I frequently use the gradient tool in Lightroom and Photoshop to draw attention to the subject of my photograph. Gradients are extremely useful because they can help create gradual transitions between adjusted and non-adjusted areas. This blog won’t be a comprehensive look at gradients, but simply a demonstration of how I use them for one particular purpose. This blog assumes that you have a basic knowledge of either Lightroom or Photoshop. With those disclaimers, let’s get started with a quick description of what a gradient is.
For our purposes, a gradient is the gradual feathering of whatever adjustment is being made to the image. There are different types of gradients, but the one I use is the most straightforward. At the start of the gradient, 100% of the adjustment is applied, while at the end 0% is applied. There is an even feathering of the adjustment between start and end.
This will be better illustrated using an example. Here are before and after pictures to show you how I use a gradient to draw attention to my subject by darkening the outer areas of the image.
Image after darkening the outer parts of the image using 3 gradients
For some of you, you may need to look a few times to see the effect. Notice that the transition from darkened to non-darkened areas is smooth. Here is how to create this effect in both Lightroom and Photoshop, starting with Lightroom:
1. First click on the gradient tool (pictured below). This will bring up the local adjustment menu.
2. Adjust the exposure slider left, as in the image below.
3. Then drag the gradient from somewhere outside the image towards the subject. I usually overlap the gradient with the subject because the effect is hardly applied as you get to the center.
4. Fine-tune the adjustment using the exposure slider. Generally, you don’t want to go too obvious with the adjustment.
5. Hit “New” at the top of the menu and then repeat the adjustment from other sides and angles if you want. In this case, I’ve used three gradients, including from the right side, left side (but angled upward) and top left corner.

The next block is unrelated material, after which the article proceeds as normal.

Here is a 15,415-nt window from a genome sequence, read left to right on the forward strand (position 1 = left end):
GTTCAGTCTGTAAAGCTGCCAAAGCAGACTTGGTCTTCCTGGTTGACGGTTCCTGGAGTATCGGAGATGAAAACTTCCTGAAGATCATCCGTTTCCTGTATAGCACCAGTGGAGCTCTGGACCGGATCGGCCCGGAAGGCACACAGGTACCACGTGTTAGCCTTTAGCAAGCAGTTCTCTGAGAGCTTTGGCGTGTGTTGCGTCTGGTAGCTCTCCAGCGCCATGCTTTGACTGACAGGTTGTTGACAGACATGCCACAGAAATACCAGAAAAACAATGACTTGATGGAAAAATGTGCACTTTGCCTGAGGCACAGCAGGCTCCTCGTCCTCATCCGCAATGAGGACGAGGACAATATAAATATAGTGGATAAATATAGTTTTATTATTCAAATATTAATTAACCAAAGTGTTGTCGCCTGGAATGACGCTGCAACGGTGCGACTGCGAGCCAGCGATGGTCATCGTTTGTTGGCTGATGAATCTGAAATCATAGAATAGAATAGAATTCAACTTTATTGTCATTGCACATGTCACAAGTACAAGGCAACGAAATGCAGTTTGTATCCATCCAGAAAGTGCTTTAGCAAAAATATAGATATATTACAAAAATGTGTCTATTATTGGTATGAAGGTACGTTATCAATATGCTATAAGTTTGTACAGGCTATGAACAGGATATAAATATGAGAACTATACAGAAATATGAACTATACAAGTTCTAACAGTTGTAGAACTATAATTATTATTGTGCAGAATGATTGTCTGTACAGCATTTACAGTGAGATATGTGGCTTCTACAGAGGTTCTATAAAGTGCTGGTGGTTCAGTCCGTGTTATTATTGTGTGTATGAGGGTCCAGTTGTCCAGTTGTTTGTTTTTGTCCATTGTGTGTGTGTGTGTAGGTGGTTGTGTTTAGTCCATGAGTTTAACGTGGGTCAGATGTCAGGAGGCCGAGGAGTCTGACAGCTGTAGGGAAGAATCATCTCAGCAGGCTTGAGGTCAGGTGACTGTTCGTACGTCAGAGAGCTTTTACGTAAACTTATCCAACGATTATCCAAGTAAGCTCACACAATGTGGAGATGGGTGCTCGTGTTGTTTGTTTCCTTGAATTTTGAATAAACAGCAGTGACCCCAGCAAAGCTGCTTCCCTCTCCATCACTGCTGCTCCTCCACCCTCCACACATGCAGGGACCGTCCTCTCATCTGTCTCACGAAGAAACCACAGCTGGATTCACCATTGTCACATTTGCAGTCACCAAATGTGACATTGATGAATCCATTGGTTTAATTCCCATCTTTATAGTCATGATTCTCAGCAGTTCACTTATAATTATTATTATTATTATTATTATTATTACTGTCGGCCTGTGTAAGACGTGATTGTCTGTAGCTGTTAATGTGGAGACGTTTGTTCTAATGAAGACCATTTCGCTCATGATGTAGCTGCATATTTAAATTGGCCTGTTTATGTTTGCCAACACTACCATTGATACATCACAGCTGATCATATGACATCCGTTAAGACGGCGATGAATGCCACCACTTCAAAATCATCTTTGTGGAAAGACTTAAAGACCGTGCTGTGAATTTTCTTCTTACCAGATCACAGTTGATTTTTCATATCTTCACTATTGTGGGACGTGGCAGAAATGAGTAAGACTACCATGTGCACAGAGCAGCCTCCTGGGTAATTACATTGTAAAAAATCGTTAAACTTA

For Photoshop, below is one way among many to get the same basic effect.
1. Create a curves adjustment layer.
2. Click on the middle of the curve and drag the curve down to darken the whole image.
3. Click on the gradient tool button (pictured below)
4. Make sure your foreground color is set to white and your background color is set to black, as in the picture below. Hitting the letter “d” on the keyboard should re-set the foreground/background colors to these default settings.
5. Then, make sure the layer mask is active by clicking on it and drag the cursor from outside the image towards the subject. This will result in a feathered mask.
6. Adjust the opacity of the curves layer until you get the desired effect.
You might ask whether you can accomplish the same thing by creating a vignette. With a vignette, you have less control because it is a single adjustment rather than several adjustments from multiple sides, each controlled independently.
Lastly, you can use the same gradient techniques with a variety of adjustments, like contrast, saturation and a color fill layer, among others.